Happy Monday! My newest Skillshare class went live last week and I’m super excited to share it with you! This class is called Character Illustration From Feelings to Faces and here’s the description of the class from Skillshare:
Learn how illustrator Christine Fleming visualizes emotions and injects genuine feelings into her illustrated facial expressions.
This 30-minute class is broken up into two parts: Learning and Drawing. In the Learning section, Christine will introduce the 6 primary emotions—like joy, surprise, and anger. Then, she’ll expand each primary emotion and discover the 15 secondary emotions—like excitement, wonder, and rage. As you go through each emotion, Christine will point out universal physical changes in the face that communicate with each emotion using photo references. These physical features are vital in understanding how to draw strong, recognizable emotions.
Then you’ll put that knowledge to work in the Drawing section, where you and Christine will draw emotions together through speed drawing exercises! You can choose to complete the Core Project and draw the 6 primary emotions, or go for the Bonus Challenge and draw all 26 emotions! This style of speed drawing is a great way to loosen up and get comfortable drawing expressive emotions.
By the end of the class, you’ll have a full set of facial expressions drawn in your own style that you can use as a reference for future character design projects, or just drawing people for fun! You don’t need any prior knowledge of drawing or character illustration for this class, and no software is required. All you need is a piece of paper, a pencil, and 30 minutes!
And look at all the lovely projects students are creating! I’m so happy people are enjoying the class, and having fun drawing emotional faces! Go check out the project gallery to see more of their wonderful work.
Skillshare has a new feature called Sessions, and they asked me to host one! I created a session called August Session: Illustrating Science with Charm, that includes both my scientific illustration class, and my newest character illustration class. The sessions are really cool because when you enroll in the session, you get to go through the class (or multiple classes) with the teacher and a set group of students with a project timeline and reminders and task deadlines along the way! So it’s more like taking a real class and will hopefully more more interactive than a normal online class. The session started today, but you can still join at any time and catch up!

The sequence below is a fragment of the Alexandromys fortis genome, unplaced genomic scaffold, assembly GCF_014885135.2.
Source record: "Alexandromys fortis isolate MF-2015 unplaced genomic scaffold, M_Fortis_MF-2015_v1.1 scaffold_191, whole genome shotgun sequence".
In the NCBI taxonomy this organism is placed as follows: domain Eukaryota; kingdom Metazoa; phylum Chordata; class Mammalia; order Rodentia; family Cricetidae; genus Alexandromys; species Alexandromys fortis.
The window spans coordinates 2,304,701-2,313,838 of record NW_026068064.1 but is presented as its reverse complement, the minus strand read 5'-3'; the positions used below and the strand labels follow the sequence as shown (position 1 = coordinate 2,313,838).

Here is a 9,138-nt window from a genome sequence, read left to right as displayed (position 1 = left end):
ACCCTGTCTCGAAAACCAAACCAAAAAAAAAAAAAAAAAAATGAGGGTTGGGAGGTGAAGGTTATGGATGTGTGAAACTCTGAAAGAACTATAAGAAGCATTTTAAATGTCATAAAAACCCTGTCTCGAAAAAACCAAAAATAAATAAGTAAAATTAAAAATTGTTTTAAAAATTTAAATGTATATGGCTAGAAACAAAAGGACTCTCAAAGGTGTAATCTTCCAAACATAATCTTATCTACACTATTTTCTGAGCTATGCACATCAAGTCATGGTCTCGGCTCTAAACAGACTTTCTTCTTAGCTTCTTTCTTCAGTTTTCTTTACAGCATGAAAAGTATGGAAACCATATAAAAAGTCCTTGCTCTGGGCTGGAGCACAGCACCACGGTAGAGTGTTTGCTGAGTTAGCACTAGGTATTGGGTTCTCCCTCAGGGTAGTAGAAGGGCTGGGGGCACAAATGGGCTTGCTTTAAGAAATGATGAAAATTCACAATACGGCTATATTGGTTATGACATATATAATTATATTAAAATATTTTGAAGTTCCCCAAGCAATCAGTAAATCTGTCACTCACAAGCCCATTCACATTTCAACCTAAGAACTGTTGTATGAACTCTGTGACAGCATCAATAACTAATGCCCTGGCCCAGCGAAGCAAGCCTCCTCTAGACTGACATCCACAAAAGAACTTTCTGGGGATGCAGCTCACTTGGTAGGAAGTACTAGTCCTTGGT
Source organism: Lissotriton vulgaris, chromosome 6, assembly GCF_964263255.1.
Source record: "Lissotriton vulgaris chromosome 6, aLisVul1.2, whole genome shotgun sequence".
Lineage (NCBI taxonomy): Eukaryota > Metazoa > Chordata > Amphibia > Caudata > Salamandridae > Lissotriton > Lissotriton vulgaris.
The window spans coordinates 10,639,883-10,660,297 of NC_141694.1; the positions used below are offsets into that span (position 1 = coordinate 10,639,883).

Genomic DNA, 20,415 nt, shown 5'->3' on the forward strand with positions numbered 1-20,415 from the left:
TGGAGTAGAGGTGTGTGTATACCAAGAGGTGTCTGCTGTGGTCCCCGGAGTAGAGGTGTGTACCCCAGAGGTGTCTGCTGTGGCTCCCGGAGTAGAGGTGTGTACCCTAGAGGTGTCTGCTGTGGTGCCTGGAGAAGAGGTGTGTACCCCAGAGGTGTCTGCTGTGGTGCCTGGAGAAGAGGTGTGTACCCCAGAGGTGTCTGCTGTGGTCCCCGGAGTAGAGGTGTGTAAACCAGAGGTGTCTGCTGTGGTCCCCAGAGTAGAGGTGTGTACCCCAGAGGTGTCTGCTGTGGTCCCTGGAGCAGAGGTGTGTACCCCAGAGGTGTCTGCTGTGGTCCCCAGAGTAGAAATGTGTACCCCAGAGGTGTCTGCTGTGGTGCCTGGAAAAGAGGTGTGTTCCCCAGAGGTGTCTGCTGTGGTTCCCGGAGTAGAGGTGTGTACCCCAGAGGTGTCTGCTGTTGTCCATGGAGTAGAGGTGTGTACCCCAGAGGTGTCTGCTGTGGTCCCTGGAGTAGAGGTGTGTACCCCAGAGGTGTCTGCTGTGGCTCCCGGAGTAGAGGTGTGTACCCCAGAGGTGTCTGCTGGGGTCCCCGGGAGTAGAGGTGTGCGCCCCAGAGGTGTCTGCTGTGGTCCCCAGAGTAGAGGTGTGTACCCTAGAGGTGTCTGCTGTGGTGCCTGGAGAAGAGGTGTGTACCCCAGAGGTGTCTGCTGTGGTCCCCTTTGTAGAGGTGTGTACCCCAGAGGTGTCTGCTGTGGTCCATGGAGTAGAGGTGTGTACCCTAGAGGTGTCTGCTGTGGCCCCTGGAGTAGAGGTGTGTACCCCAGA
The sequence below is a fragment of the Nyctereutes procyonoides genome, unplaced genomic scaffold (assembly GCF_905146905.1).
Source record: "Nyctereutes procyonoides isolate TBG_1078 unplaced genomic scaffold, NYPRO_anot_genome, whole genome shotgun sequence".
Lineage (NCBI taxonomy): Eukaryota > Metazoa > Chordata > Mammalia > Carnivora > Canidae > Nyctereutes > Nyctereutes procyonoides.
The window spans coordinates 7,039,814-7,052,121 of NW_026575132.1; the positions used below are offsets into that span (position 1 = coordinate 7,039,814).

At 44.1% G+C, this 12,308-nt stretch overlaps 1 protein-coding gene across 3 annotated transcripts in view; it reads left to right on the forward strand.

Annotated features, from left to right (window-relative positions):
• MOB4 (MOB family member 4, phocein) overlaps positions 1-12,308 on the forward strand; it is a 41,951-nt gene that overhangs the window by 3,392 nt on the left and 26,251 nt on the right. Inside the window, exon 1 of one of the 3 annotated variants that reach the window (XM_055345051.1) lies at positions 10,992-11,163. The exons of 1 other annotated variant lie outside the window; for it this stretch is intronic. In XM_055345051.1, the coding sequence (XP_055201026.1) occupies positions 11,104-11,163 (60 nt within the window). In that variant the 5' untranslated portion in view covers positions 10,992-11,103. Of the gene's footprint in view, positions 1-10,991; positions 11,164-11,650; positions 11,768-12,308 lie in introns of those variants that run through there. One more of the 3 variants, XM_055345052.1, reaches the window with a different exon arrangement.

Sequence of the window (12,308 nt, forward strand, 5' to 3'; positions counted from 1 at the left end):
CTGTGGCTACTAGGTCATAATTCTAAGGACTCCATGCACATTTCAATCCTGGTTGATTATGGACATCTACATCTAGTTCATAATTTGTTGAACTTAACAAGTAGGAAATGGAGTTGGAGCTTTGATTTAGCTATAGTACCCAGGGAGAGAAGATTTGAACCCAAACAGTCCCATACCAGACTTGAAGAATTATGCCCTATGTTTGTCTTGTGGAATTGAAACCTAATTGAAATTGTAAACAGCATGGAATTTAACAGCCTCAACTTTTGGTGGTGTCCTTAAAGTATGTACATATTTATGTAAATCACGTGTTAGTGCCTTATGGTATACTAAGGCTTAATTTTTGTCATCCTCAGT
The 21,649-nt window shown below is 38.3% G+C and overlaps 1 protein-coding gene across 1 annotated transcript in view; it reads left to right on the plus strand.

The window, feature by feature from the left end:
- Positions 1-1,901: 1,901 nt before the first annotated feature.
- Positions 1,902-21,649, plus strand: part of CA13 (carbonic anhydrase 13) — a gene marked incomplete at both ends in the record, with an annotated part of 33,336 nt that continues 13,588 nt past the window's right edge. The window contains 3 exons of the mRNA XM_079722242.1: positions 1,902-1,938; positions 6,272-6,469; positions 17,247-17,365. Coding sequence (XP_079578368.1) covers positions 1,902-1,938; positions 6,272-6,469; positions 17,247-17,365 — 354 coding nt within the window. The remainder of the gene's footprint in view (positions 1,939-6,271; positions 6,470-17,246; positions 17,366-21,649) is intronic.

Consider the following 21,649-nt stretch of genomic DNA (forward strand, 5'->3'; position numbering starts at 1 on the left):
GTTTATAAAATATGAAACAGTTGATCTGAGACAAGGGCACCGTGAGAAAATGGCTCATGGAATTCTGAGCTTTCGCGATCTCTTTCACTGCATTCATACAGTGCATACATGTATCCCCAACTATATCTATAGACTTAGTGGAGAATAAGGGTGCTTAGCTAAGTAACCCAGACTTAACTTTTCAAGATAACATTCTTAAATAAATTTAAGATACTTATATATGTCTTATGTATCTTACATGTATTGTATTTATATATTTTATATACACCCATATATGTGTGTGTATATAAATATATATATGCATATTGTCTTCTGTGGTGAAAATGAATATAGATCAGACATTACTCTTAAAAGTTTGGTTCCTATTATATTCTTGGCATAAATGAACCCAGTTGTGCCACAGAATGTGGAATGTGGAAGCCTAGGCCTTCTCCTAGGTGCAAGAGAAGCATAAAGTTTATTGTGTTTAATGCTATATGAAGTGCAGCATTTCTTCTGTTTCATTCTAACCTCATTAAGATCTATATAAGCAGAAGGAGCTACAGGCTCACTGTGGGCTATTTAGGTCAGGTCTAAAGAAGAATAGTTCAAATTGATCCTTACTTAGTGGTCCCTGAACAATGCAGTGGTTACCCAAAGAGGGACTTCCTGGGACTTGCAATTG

In other news… I am B-U-S-Y. Which is fantastic. I definitely thrive best when I’m busy, it gives me more energy and confidence to have a lot going on. I’m currently working on: illustrating my first magazine cover, four(!) nesting doll sets, two typography-based animated videos, a couple graphic design projects, and brainstorming more on my graphic novel. Better get back to work!
Wow, oh, wow! Last weekend I was at the SCBWI Conference in Los Angeles! This was my fourth conference, but I can confidently say it was the best one! I love the set up of this conference, the weather, the speaker line up, the workshops, the people I met… everything! It was an awesome experience and I learned an tremendous amount. I came back to Texas reinvigorated, inspired, and excited! Armed with advice and confidence builders and new friends! We aren’t supposed to share specific notes from the conference (otherwise we’re giving their stuff out for free!), but I’m going to do a quick little synopsis of what I enjoyed most in LA, share some tips that I wish I had known before my first conference, and some things I’ve learned along the way!